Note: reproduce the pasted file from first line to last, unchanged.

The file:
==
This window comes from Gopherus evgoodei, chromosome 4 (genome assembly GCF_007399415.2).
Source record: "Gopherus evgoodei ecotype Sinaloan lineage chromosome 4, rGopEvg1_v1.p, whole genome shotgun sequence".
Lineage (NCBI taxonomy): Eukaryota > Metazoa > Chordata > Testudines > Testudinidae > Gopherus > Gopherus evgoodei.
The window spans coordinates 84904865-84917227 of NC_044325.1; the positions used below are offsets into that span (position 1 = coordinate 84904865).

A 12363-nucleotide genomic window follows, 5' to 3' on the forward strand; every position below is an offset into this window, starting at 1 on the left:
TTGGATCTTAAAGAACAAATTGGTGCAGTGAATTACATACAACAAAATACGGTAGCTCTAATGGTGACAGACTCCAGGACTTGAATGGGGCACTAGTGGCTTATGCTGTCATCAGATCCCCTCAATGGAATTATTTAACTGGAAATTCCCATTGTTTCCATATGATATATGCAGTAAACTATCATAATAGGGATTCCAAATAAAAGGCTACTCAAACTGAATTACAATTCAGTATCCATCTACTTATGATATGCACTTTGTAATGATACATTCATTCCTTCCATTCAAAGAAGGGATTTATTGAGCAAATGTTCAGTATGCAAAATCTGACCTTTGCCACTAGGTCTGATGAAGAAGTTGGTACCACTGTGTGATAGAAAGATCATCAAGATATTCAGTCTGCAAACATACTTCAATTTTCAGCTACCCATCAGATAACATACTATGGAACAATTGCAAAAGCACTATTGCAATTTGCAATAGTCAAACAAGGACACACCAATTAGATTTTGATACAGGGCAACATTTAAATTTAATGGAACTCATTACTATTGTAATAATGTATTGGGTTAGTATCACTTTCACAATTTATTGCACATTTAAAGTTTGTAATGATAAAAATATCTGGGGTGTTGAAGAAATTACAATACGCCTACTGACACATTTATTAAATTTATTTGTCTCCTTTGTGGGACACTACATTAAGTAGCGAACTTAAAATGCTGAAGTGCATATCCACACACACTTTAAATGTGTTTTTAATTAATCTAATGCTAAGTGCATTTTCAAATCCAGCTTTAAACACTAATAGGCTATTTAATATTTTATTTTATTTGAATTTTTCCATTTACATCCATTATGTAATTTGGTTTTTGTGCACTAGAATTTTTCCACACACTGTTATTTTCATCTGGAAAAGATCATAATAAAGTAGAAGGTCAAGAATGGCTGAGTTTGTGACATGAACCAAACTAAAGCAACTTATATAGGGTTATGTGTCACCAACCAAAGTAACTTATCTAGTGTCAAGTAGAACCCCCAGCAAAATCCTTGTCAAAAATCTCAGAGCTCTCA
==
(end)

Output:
This window comes from Gopherus evgoodei, chromosome 4 (genome assembly GCF_007399415.2).
Source record: "Gopherus evgoodei ecotype Sinaloan lineage chromosome 4, rGopEvg1_v1.p, whole genome shotgun sequence".
Lineage (NCBI taxonomy): Eukaryota > Metazoa > Chordata > Testudines > Testudinidae > Gopherus > Gopherus evgoodei.
The window spans coordinates 84904865-84917227 of NC_044325.1; the positions used below are offsets into that span (position 1 = coordinate 84904865).

A 12363-nucleotide genomic window follows, 5' to 3' on the forward strand; every position below is an offset into this window, starting at 1 on the left:
TTGGATCTTAAAGAACAAATTGGTGCAGTGAATTACATACAACAAAATACGGTAGCTCTAATGGTGACAGACTCCAGGACTTGAATGGGGCACTAGTGGCTTATGCTGTCATCAGATCCCCTCAATGGAATTATTTAACTGGAAATTCCCATTGTTTCCATATGATATATGCAGTAAACTATCATAATAGGGATTCCAAATAAAAGGCTACTCAAACTGAATTACAATTCAGTATCCATCTACTTATGATATGCACTTTGTAATGATACATTCATTCCTTCCATTCAAAGAAGGGATTTATTGAGCAAATGTTCAGTATGCAAAATCTGACCTTTGCCACTAGGTCTGATGAAGAAGTTGGTACCACTGTGTGATAGAAAGATCATCAAGATATTCAGTCTGCAAACATACTTCAATTTTCAGCTACCCATCAGATAACATACTATGGAACAATTGCAAAAGCACTATTGCAATTTGCAATAGTCAAACAAGGACACACCAATTAGATTTTGATACAGGGCAACATTTAAATTTAATGGAACTCATTACTATTGTAATAATGTATTGGGTTAGTATCACTTTCACAATTTATTGCACATTTAAAGTTTGTAATGATAAAAATATCTGGGGTGTTGAAGAAATTACAATACGCCTACTGACACATTTATTAAATTTATTTGTCTCCTTTGTGGGACACTACATTAAGTAGCGAACTTAAAATGCTGAAGTGCATATCCACACACACTTTAAATGTGTTTTTAATTAATCTAATGCTAAGTGCATTTTCAAATCCAGCTTTAAACACTAATAGGCTATTTAATATTTTATTTTATTTGAATTTTTCCATTTACATCCATTATGTAATTTGGTTTTTGTGCACTAGAATTTTTCCACACACTGTTATTTTCATCTGGAAAAGATCATAATAAAGTAGAAGGTCAAGAATGGCTGAGTTTGTGACATGAACCAAACTAAAGCAACTTATATAGGGTTATGTGTCACCAACCAAAGTAACTTATCTAGTGTCAAGTAGAACCCCCAGCAAAATCCTTGTCAAAAATCTCAGAGCTCTCA